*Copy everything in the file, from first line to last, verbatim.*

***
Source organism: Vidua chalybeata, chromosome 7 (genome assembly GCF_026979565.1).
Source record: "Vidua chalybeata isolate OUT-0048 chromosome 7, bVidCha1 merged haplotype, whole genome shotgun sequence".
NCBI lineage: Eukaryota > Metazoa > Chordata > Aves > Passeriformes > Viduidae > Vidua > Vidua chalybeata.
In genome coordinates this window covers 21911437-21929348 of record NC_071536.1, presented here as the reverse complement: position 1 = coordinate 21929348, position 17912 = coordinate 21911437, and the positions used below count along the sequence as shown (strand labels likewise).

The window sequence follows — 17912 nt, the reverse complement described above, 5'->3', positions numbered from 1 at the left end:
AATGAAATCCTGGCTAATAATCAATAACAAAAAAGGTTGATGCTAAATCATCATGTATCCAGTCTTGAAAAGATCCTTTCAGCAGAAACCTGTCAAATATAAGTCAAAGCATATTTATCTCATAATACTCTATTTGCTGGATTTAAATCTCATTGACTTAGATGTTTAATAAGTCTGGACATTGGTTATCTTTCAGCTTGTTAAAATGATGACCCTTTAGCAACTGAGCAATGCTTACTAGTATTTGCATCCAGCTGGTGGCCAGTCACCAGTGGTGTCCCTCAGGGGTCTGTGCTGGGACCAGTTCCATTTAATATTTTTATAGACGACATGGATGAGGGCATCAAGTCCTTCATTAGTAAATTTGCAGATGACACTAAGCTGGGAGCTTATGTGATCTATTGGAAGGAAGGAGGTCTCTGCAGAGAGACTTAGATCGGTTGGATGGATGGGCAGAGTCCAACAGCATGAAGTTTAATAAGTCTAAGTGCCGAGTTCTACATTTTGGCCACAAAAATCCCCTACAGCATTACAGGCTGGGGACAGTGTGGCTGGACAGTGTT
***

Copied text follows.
Source organism: Vidua chalybeata, chromosome 7 (genome assembly GCF_026979565.1).
Source record: "Vidua chalybeata isolate OUT-0048 chromosome 7, bVidCha1 merged haplotype, whole genome shotgun sequence".
NCBI lineage: Eukaryota > Metazoa > Chordata > Aves > Passeriformes > Viduidae > Vidua > Vidua chalybeata.
In genome coordinates this window covers 21911437-21929348 of record NC_071536.1, presented here as the reverse complement: position 1 = coordinate 21929348, position 17912 = coordinate 21911437, and the positions used below count along the sequence as shown (strand labels likewise).

The window sequence follows — 17912 nt, the reverse complement described above, 5'->3', positions numbered from 1 at the left end:
AATGAAATCCTGGCTAATAATCAATAACAAAAAAGGTTGATGCTAAATCATCATGTATCCAGTCTTGAAAAGATCCTTTCAGCAGAAACCTGTCAAATATAAGTCAAAGCATATTTATCTCATAATACTCTATTTGCTGGATTTAAATCTCATTGACTTAGATGTTTAATAAGTCTGGACATTGGTTATCTTTCAGCTTGTTAAAATGATGACCCTTTAGCAACTGAGCAATGCTTACTAGTATTTGCATCCAGCTGGTGGCCAGTCACCAGTGGTGTCCCTCAGGGGTCTGTGCTGGGACCAGTTCCATTTAATATTTTTATAGACGACATGGATGAGGGCATCAAGTCCTTCATTAGTAAATTTGCAGATGACACTAAGCTGGGAGCTTATGTGATCTATTGGAAGGAAGGAGGTCTCTGCAGAGAGACTTAGATCGGTTGGATGGATGGGCAGAGTCCAACAGCATGAAGTTTAATAAGTCTAAGTGCCGAGTTCTACATTTTGGCCACAAAAATCCCCTACAGCATTACAGGCTGGGGACAGTGTGGCTGGACAGTGTT